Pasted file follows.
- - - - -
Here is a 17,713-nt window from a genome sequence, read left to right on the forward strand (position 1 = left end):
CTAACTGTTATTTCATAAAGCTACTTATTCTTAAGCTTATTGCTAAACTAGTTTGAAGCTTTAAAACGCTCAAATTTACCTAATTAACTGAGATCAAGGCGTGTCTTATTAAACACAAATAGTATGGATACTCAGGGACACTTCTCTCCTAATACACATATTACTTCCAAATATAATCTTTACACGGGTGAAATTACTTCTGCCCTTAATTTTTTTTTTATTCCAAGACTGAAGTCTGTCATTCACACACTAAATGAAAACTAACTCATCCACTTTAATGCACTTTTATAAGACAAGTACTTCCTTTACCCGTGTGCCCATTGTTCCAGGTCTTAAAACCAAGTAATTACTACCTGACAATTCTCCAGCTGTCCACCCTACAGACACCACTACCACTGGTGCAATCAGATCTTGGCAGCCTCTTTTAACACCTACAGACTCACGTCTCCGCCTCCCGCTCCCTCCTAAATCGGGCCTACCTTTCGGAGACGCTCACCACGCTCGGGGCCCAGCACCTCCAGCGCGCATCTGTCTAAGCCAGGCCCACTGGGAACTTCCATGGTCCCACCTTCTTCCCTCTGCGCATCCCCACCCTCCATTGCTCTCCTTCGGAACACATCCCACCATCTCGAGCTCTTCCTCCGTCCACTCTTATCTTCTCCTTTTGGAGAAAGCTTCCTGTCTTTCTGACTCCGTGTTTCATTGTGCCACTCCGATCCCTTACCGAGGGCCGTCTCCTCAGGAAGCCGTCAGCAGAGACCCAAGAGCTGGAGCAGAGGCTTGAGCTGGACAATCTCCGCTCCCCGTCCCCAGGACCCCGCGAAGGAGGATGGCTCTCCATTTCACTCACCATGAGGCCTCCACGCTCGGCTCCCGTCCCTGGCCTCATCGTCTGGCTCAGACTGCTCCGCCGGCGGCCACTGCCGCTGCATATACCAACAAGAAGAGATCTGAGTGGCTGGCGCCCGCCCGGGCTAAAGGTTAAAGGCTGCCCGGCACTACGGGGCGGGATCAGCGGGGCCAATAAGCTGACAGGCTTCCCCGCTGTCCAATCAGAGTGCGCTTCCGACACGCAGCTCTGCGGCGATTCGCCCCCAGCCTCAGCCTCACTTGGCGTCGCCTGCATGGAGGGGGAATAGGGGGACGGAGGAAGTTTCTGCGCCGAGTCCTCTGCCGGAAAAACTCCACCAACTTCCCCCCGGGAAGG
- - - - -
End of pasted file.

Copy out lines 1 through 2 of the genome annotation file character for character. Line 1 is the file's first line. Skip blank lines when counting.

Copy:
Here is a 17,713-nt window from a genome sequence, read left to right on the forward strand (position 1 = left end):
CTAACTGTTATTTCATAAAGCTACTTATTCTTAAGCTTATTGCTAAACTAGTTTGAAGCTTTAAAACGCTCAAATTTACCTAATTAACTGAGATCAAGGCGTGTCTTATTAAACACAAATAGTATGGATACTCAGGGACACTTCTCTCCTAATACACATATTACTTCCAAATATAATCTTTACACGGGTGAAATTACTTCTGCCCTTAATTTTTTTTTTATTCCAAGACTGAAGTCTGTCATTCACACACTAAATGAAAACTAACTCATCCACTTTAATGCACTTTTATAAGACAAGTACTTCCTTTACCCGTGTGCCCATTGTTCCAGGTCTTAAAACCAAGTAATTACTACCTGACAATTCTCCAGCTGTCCACCCTACAGACACCACTACCACTGGTGCAATCAGATCTTGGCAGCCTCTTTTAACACCTACAGACTCACGTCTCCGCCTCCCGCTCCCTCCTAAATCGGGCCTACCTTTCGGAGACGCTCACCACGCTCGGGGCCCAGCACCTCCAGCGCGCATCTGTCTAAGCCAGGCCCACTGGGAACTTCCATGGTCCCACCTTCTTCCCTCTGCGCATCCCCACCCTCCATTGCTCTCCTTCGGAACACATCCCACCATCTCGAGCTCTTCCTCCGTCCACTCTTATCTTCTCCTTTTGGAGAAAGCTTCCTGTCTTTCTGACTCCGTGTTTCATTGTGCCACTCCGATCCCTTACCGAGGGCCGTCTCCTCAGGAAGCCGTCAGCAGAGACCCAAGAGCTGGAGCAGAGGCTTGAGCTGGACAATCTCCGCTCCCCGTCCCCAGGACCCCGCGAAGGAGGATGGCTCTCCATTTCACTCACCATGAGGCCTCCACGCTCGGCTCCCGTCCCTGGCCTCATCGTCTGGCTCAGACTGCTCCGCCGGCGGCCACTGCCGCTGCATATACCAACAAGAAGAGATCTGAGTGGCTGGCGCCCGCCCGGGCTAAAGGTTAAAGGCTGCCCGGCACTACGGGGCGGGATCAGCGGGGCCAATAAGCTGACAGGCTTCCCCGCTGTCCAATCAGAGTGCGCTTCCGACACGCAGCTCTGCGGCGATTCGCCCCCAGCCTCAGCCTCACTTGGCGTCGCCTGCATGGAGGGGGAATAGGGGGACGGAGGAAGTTTCTGCGCCGAGTCCTCTGCCGGAAAAACTCCACCAACTTCCCCCCGGGAAGG